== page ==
Sunday night, after our return from Zvenyhorod, we had attended a performance of Madam Butterfly (in Ukrainian). Front row center seats for $5 each! I was surprised how well it was performed, especially once I saw the very ambitious program the company puts on four or five nights a week - Traviata, Trovatore, Carmen, Coppelia, Pagliacci, Tosca, Giselle, Rigoletto, Aida, etc. I left my camera at the hotel that night for some reason, and regretted it, as the Opera House was spectacular inside.

Opera and Ballet program for September.

Freedom Prospect, in front of the Opera House, always busy. It used to be Lenin Prospect, of course.

I saw few people patronizing them, but the photo stand and rides for the kiddies were cute and colorful, and stood out for being very out of the ordinary here.

The WEATHER was excellent our entire trip. It was warm for late September, and there was little rain. Apparently we could have had even snow! I found it perfect for playing tourist.

There were many sidewalk cafes. I would have tried a few, but had been warned to be careful what I ate or drank, so took meals only at the hotel, or with family, and came out ok.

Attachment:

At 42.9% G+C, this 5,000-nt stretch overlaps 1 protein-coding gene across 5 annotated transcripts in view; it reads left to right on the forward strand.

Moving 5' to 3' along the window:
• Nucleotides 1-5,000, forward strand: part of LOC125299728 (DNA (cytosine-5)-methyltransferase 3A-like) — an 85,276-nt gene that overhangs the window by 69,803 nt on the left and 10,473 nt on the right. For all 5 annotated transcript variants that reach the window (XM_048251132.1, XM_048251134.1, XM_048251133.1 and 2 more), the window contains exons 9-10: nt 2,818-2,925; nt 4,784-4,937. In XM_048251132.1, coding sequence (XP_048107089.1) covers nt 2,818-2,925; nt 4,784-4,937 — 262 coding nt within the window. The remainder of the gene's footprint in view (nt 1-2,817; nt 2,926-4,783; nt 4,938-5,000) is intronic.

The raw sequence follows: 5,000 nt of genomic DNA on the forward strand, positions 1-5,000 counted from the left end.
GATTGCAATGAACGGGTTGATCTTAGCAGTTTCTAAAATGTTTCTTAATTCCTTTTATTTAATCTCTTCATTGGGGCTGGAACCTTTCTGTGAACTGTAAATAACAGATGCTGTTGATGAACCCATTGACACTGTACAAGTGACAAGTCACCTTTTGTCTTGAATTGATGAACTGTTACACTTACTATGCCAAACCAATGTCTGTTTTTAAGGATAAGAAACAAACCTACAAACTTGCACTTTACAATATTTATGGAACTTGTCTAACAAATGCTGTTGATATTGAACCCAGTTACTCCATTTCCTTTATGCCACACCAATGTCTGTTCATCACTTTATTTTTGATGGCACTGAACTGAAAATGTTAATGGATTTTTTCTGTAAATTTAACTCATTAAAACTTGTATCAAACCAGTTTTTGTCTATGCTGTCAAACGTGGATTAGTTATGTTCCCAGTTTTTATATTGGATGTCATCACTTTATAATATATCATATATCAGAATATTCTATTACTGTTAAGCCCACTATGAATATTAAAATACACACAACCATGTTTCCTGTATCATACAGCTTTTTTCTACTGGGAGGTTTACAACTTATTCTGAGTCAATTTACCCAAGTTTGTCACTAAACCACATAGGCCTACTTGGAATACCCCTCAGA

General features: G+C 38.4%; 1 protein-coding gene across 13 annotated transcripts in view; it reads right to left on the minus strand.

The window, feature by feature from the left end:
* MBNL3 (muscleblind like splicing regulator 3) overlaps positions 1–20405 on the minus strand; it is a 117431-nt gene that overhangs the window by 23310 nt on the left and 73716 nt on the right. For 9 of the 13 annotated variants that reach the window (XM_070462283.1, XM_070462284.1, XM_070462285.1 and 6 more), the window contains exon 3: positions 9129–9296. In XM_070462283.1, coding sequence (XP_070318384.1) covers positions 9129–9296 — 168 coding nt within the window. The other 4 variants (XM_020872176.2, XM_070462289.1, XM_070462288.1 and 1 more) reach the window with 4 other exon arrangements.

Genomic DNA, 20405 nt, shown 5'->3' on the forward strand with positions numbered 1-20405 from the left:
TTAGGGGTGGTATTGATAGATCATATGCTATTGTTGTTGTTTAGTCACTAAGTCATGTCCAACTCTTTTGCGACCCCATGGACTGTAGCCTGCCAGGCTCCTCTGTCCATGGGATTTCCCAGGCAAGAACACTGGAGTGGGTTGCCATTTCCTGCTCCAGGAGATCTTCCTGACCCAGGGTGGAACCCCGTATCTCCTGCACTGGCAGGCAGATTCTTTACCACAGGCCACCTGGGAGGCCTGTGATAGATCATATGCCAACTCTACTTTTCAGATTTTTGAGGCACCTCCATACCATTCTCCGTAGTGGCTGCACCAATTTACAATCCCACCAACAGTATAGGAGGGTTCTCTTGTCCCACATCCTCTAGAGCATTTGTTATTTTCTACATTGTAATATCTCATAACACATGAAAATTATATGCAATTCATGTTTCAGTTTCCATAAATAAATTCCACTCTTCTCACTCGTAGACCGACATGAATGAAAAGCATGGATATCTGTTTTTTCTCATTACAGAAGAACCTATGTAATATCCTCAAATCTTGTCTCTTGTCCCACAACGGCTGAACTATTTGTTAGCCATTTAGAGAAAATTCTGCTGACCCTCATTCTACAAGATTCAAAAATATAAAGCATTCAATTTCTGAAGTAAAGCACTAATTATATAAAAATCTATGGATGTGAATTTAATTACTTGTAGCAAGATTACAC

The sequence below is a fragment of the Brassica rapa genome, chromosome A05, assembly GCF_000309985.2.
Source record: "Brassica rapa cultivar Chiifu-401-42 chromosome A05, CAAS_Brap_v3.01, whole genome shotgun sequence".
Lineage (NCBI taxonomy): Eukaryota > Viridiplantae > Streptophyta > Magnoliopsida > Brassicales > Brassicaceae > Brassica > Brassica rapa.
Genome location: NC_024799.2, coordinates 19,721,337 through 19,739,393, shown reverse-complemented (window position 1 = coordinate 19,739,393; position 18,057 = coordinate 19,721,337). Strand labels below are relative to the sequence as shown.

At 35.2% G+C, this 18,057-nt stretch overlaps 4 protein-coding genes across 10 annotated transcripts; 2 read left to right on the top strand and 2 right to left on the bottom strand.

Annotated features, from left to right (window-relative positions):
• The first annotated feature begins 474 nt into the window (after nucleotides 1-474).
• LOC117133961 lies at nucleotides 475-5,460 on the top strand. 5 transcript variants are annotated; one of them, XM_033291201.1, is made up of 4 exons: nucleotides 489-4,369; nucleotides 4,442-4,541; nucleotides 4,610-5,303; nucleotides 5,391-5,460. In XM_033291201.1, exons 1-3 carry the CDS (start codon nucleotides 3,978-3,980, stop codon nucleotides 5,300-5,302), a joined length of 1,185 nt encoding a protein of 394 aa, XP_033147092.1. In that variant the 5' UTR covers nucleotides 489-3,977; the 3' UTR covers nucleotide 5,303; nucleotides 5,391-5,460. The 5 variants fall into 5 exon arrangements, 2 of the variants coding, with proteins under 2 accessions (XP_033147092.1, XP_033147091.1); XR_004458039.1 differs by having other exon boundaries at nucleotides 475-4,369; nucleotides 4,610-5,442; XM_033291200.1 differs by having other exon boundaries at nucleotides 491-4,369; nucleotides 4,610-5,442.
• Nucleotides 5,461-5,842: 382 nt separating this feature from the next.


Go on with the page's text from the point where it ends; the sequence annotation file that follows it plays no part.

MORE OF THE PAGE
There were twenty or thirty games of chess under way on the benches of Freedom Prospect. People were suspicious of cameras, and looked unhappy to be photographed. I guess old habits die hard.

The local equivalent of Hyde Park Corner in London - lively debates are always in progress. There was a major national election just a few weeks off, and everyone we talked to lamented the poor candidates - former KGB officials, crooks and dreamers. TV cameras were on site this day. And could that be a jogger? The only one I saw.

Looking across Freedom Prospect - tower of the Latin Metropolitan Cathedral in background.

The Grand Hotel - L'viv's finest (foreign-owned, of course). Dad and I had an excellent dinner here one night, and had the dining room to ourselves.